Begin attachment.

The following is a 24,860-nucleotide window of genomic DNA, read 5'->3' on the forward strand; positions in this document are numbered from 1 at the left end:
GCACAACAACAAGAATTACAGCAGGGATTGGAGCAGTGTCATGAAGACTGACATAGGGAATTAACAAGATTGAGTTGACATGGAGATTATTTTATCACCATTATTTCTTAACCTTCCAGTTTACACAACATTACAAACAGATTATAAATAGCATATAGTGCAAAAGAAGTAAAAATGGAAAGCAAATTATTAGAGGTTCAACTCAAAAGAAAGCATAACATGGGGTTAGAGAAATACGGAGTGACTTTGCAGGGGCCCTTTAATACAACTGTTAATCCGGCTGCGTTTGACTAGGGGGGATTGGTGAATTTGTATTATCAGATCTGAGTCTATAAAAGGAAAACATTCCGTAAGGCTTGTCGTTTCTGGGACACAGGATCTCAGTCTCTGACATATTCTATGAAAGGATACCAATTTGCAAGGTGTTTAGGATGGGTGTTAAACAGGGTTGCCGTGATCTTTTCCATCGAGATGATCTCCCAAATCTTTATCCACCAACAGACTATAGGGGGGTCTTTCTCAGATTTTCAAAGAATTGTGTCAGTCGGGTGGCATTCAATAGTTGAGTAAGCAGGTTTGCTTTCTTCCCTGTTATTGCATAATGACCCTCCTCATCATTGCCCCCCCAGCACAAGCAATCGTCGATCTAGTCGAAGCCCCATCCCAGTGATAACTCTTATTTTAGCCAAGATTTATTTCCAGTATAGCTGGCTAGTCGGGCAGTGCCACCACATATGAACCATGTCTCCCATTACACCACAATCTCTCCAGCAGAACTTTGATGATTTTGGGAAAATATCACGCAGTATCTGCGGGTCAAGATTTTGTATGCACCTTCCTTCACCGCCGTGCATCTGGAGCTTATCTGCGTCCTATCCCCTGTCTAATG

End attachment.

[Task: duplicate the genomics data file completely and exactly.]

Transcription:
The following is a 24,860-nucleotide window of genomic DNA, read 5'->3' on the forward strand; positions in this document are numbered from 1 at the left end:
GCACAACAACAAGAATTACAGCAGGGATTGGAGCAGTGTCATGAAGACTGACATAGGGAATTAACAAGATTGAGTTGACATGGAGATTATTTTATCACCATTATTTCTTAACCTTCCAGTTTACACAACATTACAAACAGATTATAAATAGCATATAGTGCAAAAGAAGTAAAAATGGAAAGCAAATTATTAGAGGTTCAACTCAAAAGAAAGCATAACATGGGGTTAGAGAAATACGGAGTGACTTTGCAGGGGCCCTTTAATACAACTGTTAATCCGGCTGCGTTTGACTAGGGGGGATTGGTGAATTTGTATTATCAGATCTGAGTCTATAAAAGGAAAACATTCCGTAAGGCTTGTCGTTTCTGGGACACAGGATCTCAGTCTCTGACATATTCTATGAAAGGATACCAATTTGCAAGGTGTTTAGGATGGGTGTTAAACAGGGTTGCCGTGATCTTTTCCATCGAGATGATCTCCCAAATCTTTATCCACCAACAGACTATAGGGGGGTCTTTCTCAGATTTTCAAAGAATTGTGTCAGTCGGGTGGCATTCAATAGTTGAGTAAGCAGGTTTGCTTTCTTCCCTGTTATTGCATAATGACCCTCCTCATCATTGCCCCCCCAGCACAAGCAATCGTCGATCTAGTCGAAGCCCCATCCCAGTGATAACTCTTATTTTAGCCAAGATTTATTTCCAGTATAGCTGGCTAGTCGGGCAGTGCCACCACATATGAACCATGTCTCCCATTACACCACAATCTCTCCAGCAGAACTTTGATGATTTTGGGAAAATATCACGCAGTATCTGCGGGTCAAGATTTTGTATGCACCTTCCTTCACCGCCGTGCATCTGGAGCTTATCTGCGTCCTATCCCCTGTCTAATG